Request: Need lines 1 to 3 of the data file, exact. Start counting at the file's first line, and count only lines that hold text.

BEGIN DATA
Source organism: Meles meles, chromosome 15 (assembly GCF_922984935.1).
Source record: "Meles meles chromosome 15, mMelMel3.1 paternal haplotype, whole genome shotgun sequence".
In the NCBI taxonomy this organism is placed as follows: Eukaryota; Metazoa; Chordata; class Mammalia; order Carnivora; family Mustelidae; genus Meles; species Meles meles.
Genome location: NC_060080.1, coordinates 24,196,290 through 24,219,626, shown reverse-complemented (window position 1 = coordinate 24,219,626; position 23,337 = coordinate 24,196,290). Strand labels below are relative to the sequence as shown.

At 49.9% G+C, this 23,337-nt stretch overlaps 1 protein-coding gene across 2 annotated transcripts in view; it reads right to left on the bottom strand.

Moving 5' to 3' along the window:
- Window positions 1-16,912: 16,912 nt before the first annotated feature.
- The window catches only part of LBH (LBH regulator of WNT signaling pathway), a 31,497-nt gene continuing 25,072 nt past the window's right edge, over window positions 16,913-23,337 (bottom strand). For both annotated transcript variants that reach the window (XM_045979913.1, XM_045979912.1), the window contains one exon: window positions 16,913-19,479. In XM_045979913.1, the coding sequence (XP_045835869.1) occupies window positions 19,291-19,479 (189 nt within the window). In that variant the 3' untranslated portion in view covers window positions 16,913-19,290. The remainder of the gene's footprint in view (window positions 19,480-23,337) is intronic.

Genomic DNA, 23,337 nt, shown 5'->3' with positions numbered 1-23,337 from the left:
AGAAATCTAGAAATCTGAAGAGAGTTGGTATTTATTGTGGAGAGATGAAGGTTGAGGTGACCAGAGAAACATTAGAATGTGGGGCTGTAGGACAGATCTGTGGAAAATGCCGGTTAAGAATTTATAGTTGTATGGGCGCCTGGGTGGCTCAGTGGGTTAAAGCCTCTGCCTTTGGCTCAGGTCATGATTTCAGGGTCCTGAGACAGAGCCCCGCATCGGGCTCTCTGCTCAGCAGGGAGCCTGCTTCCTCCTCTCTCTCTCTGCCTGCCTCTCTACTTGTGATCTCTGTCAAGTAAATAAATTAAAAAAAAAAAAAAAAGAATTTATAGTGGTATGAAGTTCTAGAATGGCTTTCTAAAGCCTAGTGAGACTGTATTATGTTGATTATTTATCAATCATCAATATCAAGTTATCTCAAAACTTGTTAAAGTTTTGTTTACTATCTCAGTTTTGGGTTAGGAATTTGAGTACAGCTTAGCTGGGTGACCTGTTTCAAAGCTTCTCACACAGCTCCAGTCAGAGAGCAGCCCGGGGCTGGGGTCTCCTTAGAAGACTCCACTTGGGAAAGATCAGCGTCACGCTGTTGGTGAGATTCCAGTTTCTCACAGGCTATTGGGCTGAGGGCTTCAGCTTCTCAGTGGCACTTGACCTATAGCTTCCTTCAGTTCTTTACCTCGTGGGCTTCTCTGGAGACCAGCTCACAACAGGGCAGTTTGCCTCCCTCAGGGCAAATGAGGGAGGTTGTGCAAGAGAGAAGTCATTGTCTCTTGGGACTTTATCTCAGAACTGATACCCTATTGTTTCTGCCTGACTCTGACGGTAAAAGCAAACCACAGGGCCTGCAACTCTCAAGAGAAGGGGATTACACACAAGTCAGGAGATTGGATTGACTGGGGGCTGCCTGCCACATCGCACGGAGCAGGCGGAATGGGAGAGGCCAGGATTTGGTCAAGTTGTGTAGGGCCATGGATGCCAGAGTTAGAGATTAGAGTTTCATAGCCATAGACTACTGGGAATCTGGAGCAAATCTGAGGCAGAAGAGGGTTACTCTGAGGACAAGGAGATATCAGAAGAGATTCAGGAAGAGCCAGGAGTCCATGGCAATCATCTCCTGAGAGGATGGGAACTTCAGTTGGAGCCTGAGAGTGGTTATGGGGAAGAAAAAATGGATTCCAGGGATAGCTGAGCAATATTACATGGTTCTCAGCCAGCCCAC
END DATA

Source organism: Meles meles, chromosome 15 (assembly GCF_922984935.1).
Source record: "Meles meles chromosome 15, mMelMel3.1 paternal haplotype, whole genome shotgun sequence".
In the NCBI taxonomy this organism is placed as follows: Eukaryota; Metazoa; Chordata; class Mammalia; order Carnivora; family Mustelidae; genus Meles; species Meles meles.